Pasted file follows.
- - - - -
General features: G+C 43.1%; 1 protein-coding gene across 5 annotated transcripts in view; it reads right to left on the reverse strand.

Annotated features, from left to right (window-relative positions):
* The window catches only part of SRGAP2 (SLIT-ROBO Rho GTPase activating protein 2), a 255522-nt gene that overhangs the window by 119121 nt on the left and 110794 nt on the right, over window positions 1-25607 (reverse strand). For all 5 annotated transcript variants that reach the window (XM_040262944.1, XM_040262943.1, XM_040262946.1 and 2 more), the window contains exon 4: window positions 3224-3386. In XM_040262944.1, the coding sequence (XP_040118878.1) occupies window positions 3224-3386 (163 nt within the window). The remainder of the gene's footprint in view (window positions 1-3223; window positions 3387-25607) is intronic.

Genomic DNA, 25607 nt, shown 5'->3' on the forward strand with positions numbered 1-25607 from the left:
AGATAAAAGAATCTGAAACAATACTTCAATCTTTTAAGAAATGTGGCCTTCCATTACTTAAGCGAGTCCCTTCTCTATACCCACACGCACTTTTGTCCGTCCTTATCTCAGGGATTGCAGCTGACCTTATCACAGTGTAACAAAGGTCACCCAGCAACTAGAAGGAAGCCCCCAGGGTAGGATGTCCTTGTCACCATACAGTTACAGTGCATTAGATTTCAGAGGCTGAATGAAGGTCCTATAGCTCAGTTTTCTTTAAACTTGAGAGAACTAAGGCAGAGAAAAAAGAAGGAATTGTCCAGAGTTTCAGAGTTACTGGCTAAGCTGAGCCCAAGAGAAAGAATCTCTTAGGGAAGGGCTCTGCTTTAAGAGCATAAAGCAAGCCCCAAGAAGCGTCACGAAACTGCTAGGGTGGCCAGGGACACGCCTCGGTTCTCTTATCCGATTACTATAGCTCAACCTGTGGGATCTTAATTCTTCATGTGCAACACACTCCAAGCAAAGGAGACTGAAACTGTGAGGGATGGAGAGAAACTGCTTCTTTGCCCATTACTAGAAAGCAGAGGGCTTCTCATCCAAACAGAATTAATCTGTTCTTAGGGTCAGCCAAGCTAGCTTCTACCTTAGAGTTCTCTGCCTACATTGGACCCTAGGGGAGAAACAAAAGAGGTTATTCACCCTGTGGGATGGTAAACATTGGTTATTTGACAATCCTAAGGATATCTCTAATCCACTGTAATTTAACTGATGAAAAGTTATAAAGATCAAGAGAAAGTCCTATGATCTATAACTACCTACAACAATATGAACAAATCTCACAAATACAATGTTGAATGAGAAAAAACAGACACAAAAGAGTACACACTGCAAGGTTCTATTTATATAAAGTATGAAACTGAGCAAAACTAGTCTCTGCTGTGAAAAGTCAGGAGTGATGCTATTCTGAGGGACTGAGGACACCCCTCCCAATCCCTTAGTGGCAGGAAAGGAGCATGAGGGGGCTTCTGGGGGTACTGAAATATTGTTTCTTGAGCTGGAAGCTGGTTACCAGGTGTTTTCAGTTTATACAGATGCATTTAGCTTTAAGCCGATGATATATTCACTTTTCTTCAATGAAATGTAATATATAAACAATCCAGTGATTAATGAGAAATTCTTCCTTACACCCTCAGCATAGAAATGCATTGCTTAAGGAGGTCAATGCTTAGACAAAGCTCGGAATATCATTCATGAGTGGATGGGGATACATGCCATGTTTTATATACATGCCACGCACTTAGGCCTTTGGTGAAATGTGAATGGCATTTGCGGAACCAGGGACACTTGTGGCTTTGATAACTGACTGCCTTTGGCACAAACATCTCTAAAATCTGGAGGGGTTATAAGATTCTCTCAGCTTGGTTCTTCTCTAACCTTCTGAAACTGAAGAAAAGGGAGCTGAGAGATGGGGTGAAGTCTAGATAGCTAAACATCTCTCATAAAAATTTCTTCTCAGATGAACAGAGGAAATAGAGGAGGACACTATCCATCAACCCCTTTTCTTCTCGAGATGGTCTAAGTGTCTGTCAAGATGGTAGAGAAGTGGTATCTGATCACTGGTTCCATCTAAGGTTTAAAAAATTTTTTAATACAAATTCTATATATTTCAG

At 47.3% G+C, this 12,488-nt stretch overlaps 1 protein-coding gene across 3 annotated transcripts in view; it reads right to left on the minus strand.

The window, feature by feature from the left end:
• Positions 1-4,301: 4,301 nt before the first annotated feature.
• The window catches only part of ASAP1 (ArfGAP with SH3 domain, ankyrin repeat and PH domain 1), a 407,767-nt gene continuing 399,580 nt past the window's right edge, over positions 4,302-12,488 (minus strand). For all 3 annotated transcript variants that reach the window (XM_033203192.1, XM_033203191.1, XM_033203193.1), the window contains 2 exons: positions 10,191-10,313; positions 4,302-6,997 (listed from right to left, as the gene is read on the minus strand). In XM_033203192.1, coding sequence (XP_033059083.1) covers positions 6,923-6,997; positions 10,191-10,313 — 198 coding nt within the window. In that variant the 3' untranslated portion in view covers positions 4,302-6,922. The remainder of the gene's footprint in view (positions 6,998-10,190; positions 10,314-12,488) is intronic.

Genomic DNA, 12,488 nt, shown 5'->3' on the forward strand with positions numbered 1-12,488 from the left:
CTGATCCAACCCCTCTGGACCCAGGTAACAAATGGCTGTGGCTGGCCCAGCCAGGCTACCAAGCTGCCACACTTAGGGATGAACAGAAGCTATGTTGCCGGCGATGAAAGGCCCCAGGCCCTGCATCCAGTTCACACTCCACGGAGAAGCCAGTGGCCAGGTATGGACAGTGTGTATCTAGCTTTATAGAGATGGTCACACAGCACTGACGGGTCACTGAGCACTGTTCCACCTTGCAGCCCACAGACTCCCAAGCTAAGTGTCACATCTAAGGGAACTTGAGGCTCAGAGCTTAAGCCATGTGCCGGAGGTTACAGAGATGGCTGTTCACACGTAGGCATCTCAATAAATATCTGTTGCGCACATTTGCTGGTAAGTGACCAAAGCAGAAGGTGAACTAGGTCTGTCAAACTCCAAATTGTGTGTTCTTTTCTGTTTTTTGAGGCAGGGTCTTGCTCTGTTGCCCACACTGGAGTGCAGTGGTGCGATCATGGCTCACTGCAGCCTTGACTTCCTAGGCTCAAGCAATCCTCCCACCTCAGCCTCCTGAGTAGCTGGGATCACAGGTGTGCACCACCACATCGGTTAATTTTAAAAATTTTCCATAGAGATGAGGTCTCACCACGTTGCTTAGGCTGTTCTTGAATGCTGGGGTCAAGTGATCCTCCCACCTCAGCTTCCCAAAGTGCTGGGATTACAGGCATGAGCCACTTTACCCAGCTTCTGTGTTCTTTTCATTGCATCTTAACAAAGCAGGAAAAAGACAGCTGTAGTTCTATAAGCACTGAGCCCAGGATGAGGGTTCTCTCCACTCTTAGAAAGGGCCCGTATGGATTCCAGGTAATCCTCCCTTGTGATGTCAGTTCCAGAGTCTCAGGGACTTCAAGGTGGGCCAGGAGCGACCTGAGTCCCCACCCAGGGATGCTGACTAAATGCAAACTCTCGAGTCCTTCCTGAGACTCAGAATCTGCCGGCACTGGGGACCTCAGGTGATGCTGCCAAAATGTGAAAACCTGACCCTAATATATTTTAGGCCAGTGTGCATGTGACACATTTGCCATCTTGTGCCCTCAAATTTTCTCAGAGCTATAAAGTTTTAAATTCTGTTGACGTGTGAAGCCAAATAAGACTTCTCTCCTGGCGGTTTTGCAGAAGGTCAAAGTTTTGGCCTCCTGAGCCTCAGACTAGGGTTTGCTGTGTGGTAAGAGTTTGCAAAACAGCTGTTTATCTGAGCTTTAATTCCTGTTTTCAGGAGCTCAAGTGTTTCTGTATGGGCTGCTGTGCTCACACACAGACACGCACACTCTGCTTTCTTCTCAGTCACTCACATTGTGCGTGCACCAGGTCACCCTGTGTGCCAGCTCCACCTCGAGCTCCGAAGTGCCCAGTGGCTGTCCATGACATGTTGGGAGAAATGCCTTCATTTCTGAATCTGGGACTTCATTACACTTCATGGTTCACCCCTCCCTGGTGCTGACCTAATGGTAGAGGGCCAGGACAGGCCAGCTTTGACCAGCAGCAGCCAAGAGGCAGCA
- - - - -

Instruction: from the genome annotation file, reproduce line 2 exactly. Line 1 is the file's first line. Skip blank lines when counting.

Annotated features, from left to right (window-relative positions):